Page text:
Ireland face France for World Cup spot
Portugal, who scraped into the play-offs by winning their last three Group One fixtures to seal runners-up spot, face Bosnia, Euro 2004 champions Greece tackle Ukraine and Russia will play Slovenia.
Bosnia, runners-up to Spain in their qualifying group, are attempting to reach their first major finals while Slovenia are looking to repeat their feat of reaching Euro 2000.
France, the 1998 world champions, 2000 European champions and beaten World Cup finalists in 2006, will have the advantage of playing the second leg on home soil against an Ireland side coached by Giovanni Trapattoni.
While France, the highest ranked team in the playoffs at nine, will be favourites, the pressure will be on coach Raymond Domenech who came underfire during a qualifiying tournament in which they were outshone by group winners Serbia.
He will be wary of an Ireland side who went through a qualifying group containing world champions Italy and Bulgaria without losing a match.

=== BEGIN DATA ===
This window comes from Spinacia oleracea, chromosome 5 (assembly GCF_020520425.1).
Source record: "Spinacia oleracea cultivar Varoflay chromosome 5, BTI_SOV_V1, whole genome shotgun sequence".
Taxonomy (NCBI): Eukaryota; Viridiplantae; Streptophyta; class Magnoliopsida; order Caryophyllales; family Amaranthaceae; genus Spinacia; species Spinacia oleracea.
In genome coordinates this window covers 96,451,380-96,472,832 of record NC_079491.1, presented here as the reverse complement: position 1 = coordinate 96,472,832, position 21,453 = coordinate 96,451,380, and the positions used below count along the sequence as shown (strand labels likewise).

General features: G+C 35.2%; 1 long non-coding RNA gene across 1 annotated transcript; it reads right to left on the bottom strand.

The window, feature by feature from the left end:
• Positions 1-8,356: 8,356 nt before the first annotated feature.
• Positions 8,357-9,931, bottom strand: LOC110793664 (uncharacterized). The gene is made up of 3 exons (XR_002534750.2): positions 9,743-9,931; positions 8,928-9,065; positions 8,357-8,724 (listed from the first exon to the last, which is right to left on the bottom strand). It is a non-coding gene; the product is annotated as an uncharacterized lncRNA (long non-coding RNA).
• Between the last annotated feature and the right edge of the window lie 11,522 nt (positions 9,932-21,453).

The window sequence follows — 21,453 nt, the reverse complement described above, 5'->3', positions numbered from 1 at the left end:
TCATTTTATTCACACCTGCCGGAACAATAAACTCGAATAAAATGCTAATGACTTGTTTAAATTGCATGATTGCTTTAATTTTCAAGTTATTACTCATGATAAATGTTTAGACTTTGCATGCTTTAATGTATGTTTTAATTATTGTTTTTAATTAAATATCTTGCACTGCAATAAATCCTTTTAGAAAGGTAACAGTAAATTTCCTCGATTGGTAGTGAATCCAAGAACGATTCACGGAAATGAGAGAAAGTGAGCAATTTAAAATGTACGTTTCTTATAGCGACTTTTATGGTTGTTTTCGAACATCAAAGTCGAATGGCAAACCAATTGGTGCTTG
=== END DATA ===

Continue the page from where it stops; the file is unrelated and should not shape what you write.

"We know what we have to do," Domenech told RTL radio. "The goal was always to qualify for the World Cup, whoever we faced. We know Ireland. They're very much like England, they all play in the Premier League.
"The France players know them well from having played either with or against them. There won't be any surprises. We know what's coming.
"They're a team who have not lost in qualifying, who drew with Italy in their last game after conceding a late goal. We know they're tough, but so are we."
Football Association of Ireland chief executive John Delaney said he expected a tight tussle.
"I've spoken to the manager, Giovanni Trapattoni, he's quite relaxed about it," Delaney told Irish radio.
"We don't lose games on many goals, we don't win games on many goals. I wouldn't expect that pattern to change."
Portugal, Greece and Russia, the other seeded nations in a draw performed at FIFA headquarters in Zurich by midfielder Steven Pienaar of World Cup hosts South Africa, will have to play the second legs away.
"Russia are clear favourites in our two matches and I am worried about the conditions we will have in Russia," said Slovenia coach Matjaz Kek.
"But mainly I hope my players will be well prepared in the middle of November because this time the matches are decisive."
Portugal coach Carlos Queiroz said Bosnia would be tough opponents for his side.
"Reputation has no weight or significance in these circumstances," Queiroz told RTP TV channel. "We have to prepare well to play against an excellent side that has a very dangerous attack."
Queiroz's Bosnian counterpart Miroslav Blazevic conceded Portugal would be favourites but did not rule out an upset.
"To be honest, I think the Portuguese are favourites. But it is not always the favourites that win," he said.